The Little Book of Tokyo is timeless, and yet it is a valuable source of visual information for contemporary Tokyo. This seemingly contradictory statement is based on having lived in Tokyo for around five years, ending 23 years ago. There is much I recognize, but much has changed in the time that has passed. Fashion and trends for one thing. Architectural wonders another. I know this largely from the images compiled in this book, as I have not been back. (I’m planning a return soon.)
The author and sole photographer, Ben Simmons, was a well-known photographer in Tokyo while I was in there, and had one work publish with the text written, as I recall, by none other than Donald Ritchie, and early Japan hand. Hence, I eagerly anticipated the publishing of this book. It does not disappoint, to say the very least. It is compact, but covers an enormity of areas in Tokyo and the surrounding Kanto Plain, some of which I am learning of for the very first time. The photographs are arranged with fastidious attention to detail; each page’s complement each other well, and are accompanied by concise but rich captions that complete each story.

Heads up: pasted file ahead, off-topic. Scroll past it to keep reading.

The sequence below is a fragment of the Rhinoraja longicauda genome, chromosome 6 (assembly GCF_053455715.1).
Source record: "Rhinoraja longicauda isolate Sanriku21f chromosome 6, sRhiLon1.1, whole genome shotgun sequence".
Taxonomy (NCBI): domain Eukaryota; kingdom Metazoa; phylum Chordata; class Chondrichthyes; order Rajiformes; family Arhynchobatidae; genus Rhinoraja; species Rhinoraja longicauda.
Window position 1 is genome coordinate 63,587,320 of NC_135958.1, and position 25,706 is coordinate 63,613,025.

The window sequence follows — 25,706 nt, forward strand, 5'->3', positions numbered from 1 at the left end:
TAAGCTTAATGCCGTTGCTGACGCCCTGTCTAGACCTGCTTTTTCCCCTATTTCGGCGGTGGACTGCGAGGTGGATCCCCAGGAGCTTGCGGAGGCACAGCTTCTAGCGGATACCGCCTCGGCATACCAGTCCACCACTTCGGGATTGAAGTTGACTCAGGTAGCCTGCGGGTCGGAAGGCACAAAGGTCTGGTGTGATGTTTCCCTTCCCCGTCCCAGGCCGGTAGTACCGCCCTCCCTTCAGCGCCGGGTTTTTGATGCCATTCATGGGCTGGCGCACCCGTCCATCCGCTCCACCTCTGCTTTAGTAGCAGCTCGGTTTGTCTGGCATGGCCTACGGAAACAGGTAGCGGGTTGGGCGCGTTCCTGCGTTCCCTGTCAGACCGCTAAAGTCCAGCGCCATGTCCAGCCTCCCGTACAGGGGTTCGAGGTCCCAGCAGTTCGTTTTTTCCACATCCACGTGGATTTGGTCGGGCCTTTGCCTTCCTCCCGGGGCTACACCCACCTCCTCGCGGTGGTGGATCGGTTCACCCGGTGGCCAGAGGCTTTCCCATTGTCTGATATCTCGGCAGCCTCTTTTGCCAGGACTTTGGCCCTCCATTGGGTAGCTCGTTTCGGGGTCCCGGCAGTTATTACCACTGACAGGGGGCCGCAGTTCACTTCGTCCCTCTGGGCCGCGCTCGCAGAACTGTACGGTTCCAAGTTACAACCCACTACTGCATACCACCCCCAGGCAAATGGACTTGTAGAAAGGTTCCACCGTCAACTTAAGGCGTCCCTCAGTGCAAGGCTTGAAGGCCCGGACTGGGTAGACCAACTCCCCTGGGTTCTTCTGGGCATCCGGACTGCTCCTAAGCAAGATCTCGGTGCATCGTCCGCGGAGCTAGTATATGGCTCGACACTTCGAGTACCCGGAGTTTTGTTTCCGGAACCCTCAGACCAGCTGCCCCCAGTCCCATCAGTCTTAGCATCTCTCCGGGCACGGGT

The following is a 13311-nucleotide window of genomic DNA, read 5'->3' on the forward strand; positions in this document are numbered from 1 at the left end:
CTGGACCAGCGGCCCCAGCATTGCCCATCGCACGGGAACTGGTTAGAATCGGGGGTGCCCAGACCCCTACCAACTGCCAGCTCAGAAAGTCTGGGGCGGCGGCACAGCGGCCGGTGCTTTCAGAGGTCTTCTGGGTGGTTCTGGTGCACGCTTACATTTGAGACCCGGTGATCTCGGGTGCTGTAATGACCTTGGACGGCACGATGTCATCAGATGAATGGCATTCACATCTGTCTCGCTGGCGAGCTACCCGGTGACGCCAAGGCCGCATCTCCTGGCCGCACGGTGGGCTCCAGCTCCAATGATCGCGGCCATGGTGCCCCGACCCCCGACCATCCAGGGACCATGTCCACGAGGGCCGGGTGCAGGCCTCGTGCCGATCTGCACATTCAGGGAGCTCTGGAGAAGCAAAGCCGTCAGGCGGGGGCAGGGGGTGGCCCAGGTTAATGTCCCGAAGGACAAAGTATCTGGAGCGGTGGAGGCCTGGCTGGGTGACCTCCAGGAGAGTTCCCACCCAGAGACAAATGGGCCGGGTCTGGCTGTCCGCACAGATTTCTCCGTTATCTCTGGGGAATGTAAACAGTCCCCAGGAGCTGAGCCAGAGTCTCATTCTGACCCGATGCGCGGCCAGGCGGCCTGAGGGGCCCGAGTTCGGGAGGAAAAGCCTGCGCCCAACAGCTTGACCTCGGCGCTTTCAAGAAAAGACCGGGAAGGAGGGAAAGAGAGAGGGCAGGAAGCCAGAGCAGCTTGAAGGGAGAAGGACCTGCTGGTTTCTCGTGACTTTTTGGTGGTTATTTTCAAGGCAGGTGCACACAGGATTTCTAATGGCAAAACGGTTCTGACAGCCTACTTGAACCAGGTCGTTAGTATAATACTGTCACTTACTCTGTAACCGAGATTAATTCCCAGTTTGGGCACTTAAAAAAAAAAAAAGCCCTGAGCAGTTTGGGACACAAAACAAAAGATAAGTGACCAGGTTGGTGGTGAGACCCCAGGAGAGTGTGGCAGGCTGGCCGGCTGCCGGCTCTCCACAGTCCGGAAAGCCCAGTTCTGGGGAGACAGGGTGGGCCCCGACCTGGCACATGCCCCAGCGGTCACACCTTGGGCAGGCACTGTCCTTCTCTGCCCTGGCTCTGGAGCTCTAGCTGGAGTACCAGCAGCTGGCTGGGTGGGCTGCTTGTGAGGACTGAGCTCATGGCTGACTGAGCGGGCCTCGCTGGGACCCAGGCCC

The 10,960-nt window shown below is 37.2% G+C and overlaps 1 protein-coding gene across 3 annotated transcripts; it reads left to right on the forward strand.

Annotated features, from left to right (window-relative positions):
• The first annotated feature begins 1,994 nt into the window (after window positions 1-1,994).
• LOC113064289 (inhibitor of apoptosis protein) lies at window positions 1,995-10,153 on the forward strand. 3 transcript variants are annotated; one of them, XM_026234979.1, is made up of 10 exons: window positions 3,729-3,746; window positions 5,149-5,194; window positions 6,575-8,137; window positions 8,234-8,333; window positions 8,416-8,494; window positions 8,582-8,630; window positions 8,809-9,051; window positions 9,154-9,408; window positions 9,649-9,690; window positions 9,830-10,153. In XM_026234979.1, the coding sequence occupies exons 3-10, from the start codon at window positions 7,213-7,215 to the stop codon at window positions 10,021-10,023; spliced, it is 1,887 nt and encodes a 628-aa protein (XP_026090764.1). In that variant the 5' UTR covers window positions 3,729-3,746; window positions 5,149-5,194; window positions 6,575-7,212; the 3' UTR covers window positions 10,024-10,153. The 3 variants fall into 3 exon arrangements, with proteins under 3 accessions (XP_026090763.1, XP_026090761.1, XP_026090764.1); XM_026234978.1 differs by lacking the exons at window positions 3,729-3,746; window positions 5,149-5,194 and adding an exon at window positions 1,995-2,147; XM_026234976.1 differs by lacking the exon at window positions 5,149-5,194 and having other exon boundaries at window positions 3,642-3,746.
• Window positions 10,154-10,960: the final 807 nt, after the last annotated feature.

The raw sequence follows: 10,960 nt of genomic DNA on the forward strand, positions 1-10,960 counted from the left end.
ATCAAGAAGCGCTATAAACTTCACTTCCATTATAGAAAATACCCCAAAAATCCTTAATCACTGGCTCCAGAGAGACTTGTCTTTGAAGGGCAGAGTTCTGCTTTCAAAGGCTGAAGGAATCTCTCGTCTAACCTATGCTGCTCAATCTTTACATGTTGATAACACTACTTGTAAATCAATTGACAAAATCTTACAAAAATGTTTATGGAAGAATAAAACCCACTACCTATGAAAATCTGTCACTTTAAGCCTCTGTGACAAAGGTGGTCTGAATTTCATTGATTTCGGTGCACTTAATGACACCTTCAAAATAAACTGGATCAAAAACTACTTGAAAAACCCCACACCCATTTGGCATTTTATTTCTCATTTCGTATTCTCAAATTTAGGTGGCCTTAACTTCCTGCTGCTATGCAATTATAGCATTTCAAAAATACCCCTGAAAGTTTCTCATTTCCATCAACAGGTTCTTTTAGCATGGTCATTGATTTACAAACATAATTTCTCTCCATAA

The photographs themselves are quiet, subtle, beautiful, exciting, boisterous, and sublime, depending on the particular topic area, of which there is quite a range: such as the Shibamata Temple Town, the well-heeled neighborhood of Hibiya, the raucous youth center of Shibuya, and the Tsukiji Fish Market. The sites of which Tokyo is famous for, such as the Meiji Shrine and Kiyosumi Garden among others are included in Chapter 4. In short, anyone in need of a book that is packed with information on Tokyo, and yet can fit in a small piece of carry-on luggage well do well by acquiring this book. Plus, it is a lot easier to use than scrolling up and down a smart phone.